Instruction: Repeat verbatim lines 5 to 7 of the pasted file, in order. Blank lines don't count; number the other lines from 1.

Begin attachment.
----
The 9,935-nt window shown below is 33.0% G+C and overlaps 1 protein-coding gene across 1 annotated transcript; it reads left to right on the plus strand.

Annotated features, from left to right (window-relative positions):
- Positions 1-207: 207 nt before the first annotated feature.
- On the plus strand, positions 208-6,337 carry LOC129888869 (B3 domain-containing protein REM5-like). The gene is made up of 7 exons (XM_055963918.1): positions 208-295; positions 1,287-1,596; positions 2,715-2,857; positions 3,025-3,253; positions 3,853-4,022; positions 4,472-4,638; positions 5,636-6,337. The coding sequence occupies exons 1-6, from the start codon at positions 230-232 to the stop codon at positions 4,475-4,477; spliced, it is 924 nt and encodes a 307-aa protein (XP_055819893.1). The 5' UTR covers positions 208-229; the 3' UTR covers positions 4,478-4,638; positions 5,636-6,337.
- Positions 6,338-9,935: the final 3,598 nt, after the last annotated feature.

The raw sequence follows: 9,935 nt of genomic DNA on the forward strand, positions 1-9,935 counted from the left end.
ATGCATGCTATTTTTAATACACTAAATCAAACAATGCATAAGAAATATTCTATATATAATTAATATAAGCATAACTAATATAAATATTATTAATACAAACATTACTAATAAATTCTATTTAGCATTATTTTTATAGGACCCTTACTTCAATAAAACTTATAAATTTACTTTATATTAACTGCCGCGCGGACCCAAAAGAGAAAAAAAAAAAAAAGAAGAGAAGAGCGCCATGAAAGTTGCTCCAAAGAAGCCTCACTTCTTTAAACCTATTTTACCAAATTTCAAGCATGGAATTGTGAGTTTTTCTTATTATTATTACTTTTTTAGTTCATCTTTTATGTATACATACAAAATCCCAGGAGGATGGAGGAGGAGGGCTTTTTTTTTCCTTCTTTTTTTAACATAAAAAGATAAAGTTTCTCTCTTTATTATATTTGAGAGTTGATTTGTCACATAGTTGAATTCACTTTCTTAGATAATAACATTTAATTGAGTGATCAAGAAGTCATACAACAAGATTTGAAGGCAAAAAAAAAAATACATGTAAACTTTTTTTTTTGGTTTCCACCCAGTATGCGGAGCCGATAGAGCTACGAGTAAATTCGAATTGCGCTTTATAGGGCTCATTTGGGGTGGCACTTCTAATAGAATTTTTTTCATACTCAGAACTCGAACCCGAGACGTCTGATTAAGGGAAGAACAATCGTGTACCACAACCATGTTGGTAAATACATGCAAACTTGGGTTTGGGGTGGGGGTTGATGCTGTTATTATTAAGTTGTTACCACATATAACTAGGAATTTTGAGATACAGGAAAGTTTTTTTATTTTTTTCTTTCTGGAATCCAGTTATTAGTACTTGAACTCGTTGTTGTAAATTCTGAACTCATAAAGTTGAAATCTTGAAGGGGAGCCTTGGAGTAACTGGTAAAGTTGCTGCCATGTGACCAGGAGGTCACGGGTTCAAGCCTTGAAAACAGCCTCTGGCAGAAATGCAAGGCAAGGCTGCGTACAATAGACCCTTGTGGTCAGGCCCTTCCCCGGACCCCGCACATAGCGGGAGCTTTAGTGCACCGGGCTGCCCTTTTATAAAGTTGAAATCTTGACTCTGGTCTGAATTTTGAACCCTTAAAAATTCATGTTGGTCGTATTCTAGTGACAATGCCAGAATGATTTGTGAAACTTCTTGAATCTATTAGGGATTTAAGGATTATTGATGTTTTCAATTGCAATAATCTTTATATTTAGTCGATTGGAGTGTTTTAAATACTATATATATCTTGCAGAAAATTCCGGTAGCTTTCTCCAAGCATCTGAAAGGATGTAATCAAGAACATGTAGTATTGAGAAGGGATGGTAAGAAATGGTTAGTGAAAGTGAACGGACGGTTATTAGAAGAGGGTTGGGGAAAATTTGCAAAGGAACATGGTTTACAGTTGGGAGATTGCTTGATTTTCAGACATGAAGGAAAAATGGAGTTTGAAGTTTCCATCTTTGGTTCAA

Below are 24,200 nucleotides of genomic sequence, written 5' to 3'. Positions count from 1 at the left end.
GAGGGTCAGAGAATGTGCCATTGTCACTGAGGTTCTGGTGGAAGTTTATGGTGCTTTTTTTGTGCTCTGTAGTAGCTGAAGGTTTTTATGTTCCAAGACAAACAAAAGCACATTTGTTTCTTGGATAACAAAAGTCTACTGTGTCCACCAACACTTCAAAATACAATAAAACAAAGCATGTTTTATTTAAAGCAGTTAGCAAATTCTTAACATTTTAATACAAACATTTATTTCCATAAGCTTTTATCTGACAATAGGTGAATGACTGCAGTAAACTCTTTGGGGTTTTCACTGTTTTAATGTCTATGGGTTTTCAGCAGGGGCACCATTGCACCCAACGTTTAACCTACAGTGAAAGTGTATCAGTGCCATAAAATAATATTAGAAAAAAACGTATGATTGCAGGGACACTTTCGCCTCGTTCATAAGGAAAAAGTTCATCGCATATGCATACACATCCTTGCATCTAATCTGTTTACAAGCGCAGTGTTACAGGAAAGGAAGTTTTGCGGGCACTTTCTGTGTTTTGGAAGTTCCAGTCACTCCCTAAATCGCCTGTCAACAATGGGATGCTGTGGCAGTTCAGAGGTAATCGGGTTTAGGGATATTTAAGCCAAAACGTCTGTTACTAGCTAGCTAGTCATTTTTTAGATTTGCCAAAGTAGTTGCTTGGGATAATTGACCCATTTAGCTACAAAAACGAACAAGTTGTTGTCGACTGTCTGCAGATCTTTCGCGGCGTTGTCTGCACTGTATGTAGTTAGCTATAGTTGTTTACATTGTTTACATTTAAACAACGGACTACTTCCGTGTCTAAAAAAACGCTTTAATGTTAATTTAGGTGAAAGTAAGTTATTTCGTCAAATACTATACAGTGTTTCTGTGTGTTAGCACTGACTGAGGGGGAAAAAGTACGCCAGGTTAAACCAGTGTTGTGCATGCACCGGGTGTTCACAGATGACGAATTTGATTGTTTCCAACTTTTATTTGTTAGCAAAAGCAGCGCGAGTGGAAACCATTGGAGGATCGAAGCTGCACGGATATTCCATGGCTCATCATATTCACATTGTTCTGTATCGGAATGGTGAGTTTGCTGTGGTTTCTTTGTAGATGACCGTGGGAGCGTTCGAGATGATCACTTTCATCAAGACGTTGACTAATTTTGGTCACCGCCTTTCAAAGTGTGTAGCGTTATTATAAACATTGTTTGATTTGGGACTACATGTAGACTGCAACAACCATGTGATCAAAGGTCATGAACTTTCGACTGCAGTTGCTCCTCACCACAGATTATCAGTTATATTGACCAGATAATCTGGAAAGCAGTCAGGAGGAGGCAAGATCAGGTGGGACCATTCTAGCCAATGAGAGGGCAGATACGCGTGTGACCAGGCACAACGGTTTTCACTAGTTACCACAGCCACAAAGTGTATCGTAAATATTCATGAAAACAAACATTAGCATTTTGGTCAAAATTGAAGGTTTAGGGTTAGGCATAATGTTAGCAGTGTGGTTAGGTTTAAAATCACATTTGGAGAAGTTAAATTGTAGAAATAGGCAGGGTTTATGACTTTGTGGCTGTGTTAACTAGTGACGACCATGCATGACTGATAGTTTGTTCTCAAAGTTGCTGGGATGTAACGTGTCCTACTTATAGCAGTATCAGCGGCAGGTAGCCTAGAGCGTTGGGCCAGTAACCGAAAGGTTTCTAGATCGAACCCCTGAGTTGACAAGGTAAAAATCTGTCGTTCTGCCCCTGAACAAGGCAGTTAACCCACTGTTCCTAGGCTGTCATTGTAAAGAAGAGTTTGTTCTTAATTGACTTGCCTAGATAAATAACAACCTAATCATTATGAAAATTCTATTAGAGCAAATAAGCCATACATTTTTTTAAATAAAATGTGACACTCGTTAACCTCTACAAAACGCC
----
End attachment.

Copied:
- Positions 6,338-9,935: the final 3,598 nt, after the last annotated feature.

The raw sequence follows: 9,935 nt of genomic DNA on the forward strand, positions 1-9,935 counted from the left end.
ATGCATGCTATTTTTAATACACTAAATCAAACAATGCATAAGAAATATTCTATATATAATTAATATAAGCATAACTAATATAAATATTATTAATACAAACATTACTAATAAATTCTATTTAGCATTATTTTTATAGGACCCTTACTTCAATAAAACTTATAAATTTACTTTATATTAACTGCCGCGCGGACCCAAAAGAGAAAAAAAAAAAAAAGAAGAGAAGAGCGCCATGAAAGTTGCTCCAAAGAAGCCTCACTTCTTTAAACCTATTTTACCAAATTTCAAGCATGGAATTGTGAGTTTTTCTTATTATTATTACTTTTTTAGTTCATCTTTTATGTATACATACAAAATCCCAGGAGGATGGAGGAGGAGGGCTTTTTTTTTCCTTCTTTTTTTAACATAAAAAGATAAAGTTTCTCTCTTTATTATATTTGAGAGTTGATTTGTCACATAGTTGAATTCACTTTCTTAGATAATAACATTTAATTGAGTGATCAAGAAGTCATACAACAAGATTTGAAGGCAAAAAAAAAAATACATGTAAACTTTTTTTTTTGGTTTCCACCCAGTATGCGGAGCCGATAGAGCTACGAGTAAATTCGAATTGCGCTTTATAGGGCTCATTTGGGGTGGCACTTCTAATAGAATTTTTTTCATACTCAGAACTCGAACCCGAGACGTCTGATTAAGGGAAGAACAATCGTGTACCACAACCATGTTGGTAAATACATGCAAACTTGGGTTTGGGGTGGGGGTTGATGCTGTTATTATTAAGTTGTTACCACATATAACTAGGAATTTTGAGATACAGGAAAGTTTTTTTATTTTTTTCTTTCTGGAATCCAGTTATTAGTACTTGAACTCGTTGTTGTAAATTCTGAACTCATAAAGTTGAAATCTTGAAGGGGAGCCTTGGAGTAACTGGTAAAGTTGCTGCCATGTGACCAGGAGGTCACGGGTTCAAGCCTTGAAAACAGCCTCTGGCAGAAATGCAAGGCAAGGCTGCGTACAATAGACCCTTGTGGTCAGGCCCTTCCCCGGACCCCGCACATAGCGGGAGCTTTAGTGCACCGGGCTGCCCTTTTATAAAGTTGAAATCTTGACTCTGGTCTGAATTTTGAACCCTTAAAAATTCATGTTGGTCGTATTCTAGTGACAATGCCAGAATGATTTGTGAAACTTCTTGAATCTATTAGGGATTTAAGGATTATTGATGTTTTCAATTGCAATAATCTTTATATTTAGTCGATTGGAGTGTTTTAAATACTATATATATCTTGCAGAAAATTCCGGTAGCTTTCTCCAAGCATCTGAAAGGATGTAATCAAGAACATGTAGTATTGAGAAGGGATGGTAAGAAATGGTTAGTGAAAGTGAACGGACGGTTATTAGAAGAGGGTTGGGGAAAATTTGCAAAGGAACATGGTTTACAGTTGGGAGATTGCTTGATTTTCAGACATGAAGGAAAAATGGAGTTTGAAGTTTCCATCTTTGGTTCAA